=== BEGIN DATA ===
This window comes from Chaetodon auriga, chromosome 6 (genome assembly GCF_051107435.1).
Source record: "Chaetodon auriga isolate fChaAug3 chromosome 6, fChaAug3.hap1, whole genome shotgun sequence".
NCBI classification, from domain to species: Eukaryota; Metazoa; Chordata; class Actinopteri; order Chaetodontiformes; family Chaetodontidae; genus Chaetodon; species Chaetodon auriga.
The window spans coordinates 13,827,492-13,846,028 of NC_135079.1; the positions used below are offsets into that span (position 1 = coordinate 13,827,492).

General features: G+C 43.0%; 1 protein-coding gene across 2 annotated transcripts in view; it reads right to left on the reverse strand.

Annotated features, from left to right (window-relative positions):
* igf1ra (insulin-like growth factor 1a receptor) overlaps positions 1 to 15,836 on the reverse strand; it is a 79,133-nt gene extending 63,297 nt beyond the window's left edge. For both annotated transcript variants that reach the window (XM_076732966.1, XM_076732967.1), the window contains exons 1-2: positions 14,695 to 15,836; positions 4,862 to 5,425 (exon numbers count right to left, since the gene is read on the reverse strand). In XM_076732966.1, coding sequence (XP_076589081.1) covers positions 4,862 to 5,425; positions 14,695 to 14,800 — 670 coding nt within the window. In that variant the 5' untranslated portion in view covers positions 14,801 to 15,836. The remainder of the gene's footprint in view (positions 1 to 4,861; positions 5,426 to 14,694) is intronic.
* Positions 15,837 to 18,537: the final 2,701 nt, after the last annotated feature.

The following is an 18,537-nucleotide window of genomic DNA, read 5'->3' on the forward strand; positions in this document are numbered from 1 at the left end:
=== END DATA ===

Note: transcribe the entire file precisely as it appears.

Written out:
This window comes from Chaetodon auriga, chromosome 6 (genome assembly GCF_051107435.1).
Source record: "Chaetodon auriga isolate fChaAug3 chromosome 6, fChaAug3.hap1, whole genome shotgun sequence".
NCBI classification, from domain to species: Eukaryota; Metazoa; Chordata; class Actinopteri; order Chaetodontiformes; family Chaetodontidae; genus Chaetodon; species Chaetodon auriga.
The window spans coordinates 13,827,492-13,846,028 of NC_135079.1; the positions used below are offsets into that span (position 1 = coordinate 13,827,492).

General features: G+C 43.0%; 1 protein-coding gene across 2 annotated transcripts in view; it reads right to left on the reverse strand.

Annotated features, from left to right (window-relative positions):
* igf1ra (insulin-like growth factor 1a receptor) overlaps positions 1 to 15,836 on the reverse strand; it is a 79,133-nt gene extending 63,297 nt beyond the window's left edge. For both annotated transcript variants that reach the window (XM_076732966.1, XM_076732967.1), the window contains exons 1-2: positions 14,695 to 15,836; positions 4,862 to 5,425 (exon numbers count right to left, since the gene is read on the reverse strand). In XM_076732966.1, coding sequence (XP_076589081.1) covers positions 4,862 to 5,425; positions 14,695 to 14,800 — 670 coding nt within the window. In that variant the 5' untranslated portion in view covers positions 14,801 to 15,836. The remainder of the gene's footprint in view (positions 1 to 4,861; positions 5,426 to 14,694) is intronic.
* Positions 15,837 to 18,537: the final 2,701 nt, after the last annotated feature.

The following is an 18,537-nucleotide window of genomic DNA, read 5'->3' on the forward strand; positions in this document are numbered from 1 at the left end: